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Safe, stable relationships break the cycle of abuse

Mothers who experienced severe maltreatment in their childhood are up to five times more likely to have a child who was physically maltreated. However, a study led by King’s College London’s Institute of Psychiatry (IoP) funded by the Medical Research Council (MRC) has shown that mothers who have experienced abuse and maltreatment as children are less likely to have children themselves who are abused if they develop safe, supportive relationships as adults.

The study was done in collaboration between researchers at King’s IoP and the Centre for Disease Control (CDC) and Prevention in the USA, whose aim is to identify ways in which to improve the lives of children and families by preventing violence and promoting health and well-being.

The authors conducted a study on over 1,000 mothers in the United Kingdom, as part of the Environmental Risk (E-Risk) Longitudinal Twin Study. They ascertained mothers’ childhood history of maltreatment during private interviews and they collected prospective reports of children’s experience of physical maltreatment repeatedly over a period of 12 years as part of the interviews. 

Among mothers who reported being the victim of severe maltreatment during their childhood, 56% had a child who also experienced maltreatment. However, 44% had children who escaped maltreatment. 

The authors identified factors that could help break the cycle of abuse from one generation to the next. They found that supportive and trusting relationships with intimate partners, high levels of maternal warmth towards children, and low levels of partner violence between adults distinguished families in which both mothers and children had experienced maltreatment versus families in which mothers but not children experienced maltreatment.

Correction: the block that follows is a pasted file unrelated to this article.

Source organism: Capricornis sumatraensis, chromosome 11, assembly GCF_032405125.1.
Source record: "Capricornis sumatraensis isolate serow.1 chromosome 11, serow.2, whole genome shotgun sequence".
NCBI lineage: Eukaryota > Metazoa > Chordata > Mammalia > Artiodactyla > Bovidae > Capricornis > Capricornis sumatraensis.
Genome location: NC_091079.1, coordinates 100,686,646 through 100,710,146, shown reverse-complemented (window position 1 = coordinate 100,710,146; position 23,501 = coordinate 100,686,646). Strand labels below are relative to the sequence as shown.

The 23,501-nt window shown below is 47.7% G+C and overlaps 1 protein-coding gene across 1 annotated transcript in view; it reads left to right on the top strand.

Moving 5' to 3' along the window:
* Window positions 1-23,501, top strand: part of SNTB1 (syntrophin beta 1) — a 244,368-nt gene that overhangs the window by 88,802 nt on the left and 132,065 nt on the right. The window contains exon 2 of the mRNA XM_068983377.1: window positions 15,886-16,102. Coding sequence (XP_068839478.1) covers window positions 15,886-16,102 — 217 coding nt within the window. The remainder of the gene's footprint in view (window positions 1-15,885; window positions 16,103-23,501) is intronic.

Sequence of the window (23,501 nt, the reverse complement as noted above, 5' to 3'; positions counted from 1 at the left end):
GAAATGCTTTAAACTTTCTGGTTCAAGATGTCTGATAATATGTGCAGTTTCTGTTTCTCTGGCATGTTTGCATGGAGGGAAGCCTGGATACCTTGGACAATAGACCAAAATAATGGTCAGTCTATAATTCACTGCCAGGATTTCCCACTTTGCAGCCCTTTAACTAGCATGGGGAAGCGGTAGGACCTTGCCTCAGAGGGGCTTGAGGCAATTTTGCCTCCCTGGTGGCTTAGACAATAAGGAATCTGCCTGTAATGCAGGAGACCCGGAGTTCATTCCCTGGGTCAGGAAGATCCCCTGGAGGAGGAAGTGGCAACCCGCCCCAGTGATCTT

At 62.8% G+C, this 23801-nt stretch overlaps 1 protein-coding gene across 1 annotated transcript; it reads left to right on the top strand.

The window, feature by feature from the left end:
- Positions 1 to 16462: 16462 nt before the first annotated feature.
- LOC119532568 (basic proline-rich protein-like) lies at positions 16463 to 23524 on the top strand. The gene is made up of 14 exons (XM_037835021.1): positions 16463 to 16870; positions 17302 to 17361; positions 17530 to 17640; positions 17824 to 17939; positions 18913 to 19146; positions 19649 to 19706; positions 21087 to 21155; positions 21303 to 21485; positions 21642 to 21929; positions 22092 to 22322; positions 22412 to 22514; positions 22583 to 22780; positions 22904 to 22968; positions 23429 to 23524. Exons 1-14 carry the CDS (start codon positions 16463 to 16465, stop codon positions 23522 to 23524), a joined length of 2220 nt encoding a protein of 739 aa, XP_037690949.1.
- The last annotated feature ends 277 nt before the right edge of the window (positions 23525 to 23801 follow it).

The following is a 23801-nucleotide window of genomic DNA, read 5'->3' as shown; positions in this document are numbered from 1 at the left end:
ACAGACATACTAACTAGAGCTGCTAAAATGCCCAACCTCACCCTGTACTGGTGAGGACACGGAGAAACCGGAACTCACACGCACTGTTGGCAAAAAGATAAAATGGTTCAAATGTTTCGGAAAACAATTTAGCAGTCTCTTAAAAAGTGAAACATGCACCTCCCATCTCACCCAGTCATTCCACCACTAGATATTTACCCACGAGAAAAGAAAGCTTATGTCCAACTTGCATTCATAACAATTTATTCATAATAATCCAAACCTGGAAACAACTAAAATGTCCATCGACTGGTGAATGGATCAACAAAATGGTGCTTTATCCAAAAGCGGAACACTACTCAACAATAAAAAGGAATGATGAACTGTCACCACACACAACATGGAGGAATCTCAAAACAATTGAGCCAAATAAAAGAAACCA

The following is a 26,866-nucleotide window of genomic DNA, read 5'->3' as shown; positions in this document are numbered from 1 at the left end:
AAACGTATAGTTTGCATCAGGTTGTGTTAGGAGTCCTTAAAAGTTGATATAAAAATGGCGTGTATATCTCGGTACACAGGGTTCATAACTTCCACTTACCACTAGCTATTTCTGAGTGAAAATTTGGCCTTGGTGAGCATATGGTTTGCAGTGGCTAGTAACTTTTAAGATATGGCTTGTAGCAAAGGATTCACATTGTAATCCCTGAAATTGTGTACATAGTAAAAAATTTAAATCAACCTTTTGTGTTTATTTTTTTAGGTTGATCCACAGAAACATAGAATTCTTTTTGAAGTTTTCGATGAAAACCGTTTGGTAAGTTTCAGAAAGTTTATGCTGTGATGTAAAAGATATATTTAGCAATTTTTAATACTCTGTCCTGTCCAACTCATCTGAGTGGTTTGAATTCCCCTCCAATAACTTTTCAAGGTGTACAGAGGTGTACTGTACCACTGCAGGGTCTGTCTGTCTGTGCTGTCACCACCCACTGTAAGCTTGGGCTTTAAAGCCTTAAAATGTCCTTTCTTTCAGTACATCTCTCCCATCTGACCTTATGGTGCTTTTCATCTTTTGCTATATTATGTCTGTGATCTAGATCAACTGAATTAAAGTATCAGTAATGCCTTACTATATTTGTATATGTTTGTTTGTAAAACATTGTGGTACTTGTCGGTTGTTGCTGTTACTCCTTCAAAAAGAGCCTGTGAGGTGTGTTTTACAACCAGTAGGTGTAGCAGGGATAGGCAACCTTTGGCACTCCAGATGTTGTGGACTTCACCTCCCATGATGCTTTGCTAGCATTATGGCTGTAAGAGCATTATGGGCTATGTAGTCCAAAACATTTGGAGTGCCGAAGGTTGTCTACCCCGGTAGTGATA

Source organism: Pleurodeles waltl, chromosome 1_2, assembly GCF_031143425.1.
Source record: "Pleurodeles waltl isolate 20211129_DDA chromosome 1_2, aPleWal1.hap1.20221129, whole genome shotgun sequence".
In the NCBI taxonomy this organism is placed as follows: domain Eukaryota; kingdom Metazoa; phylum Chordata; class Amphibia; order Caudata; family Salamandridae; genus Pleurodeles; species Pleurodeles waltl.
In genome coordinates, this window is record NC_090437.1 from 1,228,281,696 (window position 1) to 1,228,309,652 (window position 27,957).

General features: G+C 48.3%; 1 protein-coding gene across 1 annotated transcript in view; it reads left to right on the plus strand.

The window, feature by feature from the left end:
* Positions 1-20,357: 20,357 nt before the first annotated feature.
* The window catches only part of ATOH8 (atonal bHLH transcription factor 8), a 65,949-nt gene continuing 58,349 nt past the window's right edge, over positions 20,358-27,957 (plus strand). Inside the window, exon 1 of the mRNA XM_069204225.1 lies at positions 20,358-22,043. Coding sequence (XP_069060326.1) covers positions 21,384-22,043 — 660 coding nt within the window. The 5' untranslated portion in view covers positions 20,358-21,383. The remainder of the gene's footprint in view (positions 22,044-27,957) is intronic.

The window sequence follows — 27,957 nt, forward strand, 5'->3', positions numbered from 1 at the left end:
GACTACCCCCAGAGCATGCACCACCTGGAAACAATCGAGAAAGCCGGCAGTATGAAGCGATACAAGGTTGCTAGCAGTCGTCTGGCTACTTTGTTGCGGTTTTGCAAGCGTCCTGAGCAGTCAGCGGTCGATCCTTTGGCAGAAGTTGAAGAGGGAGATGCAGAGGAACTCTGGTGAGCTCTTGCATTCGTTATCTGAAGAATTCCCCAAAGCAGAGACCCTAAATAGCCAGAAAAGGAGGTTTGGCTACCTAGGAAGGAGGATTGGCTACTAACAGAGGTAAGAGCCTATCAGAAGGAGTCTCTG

By exploring the behaviours and patterns that helped to break the cycle of abuse, the study could help inform policies which re-enforce these positive changes in families and minimise the risk of perpetuating negative patterns of behaviour.

Dr Louise Arseneault from the Social, Genetic and Developmental Psychiatry Centre at the Institute of Psychiatry at King’s College London, and senior author of the study published in the Journal of Adolescent Health said: “We set up this study to identify factors that could help mothers with a history of childhood abuse, which in turn could prevent future abuse of children. Assisting mothers in establishing and developing stable and nurturing relationships with their children and with other adults could help them break the cycle of abuse from one generation to the next and prevent further cases of child maltreatment.”

The E-RISK study is part of a wide collaboration between the CDC and four important longitudinal studies on intergenerational patterns of violence. E-RISK is the only one based outside the USA (the other three are the Family Transitions Project, the Lehigh Longitudinal Study, and the Rochester Youth Development/Intergenerational Study).

Paper reference: Jaffee, S. et al. 'Safe, stable, nurturing relationships break the intergenerational cycle of abuse: a prospective nationally representative cohort of children in the United Kingdom.' Journal of Adolescent Health doi: 10.1016/j.jadohealth.2013.04.007

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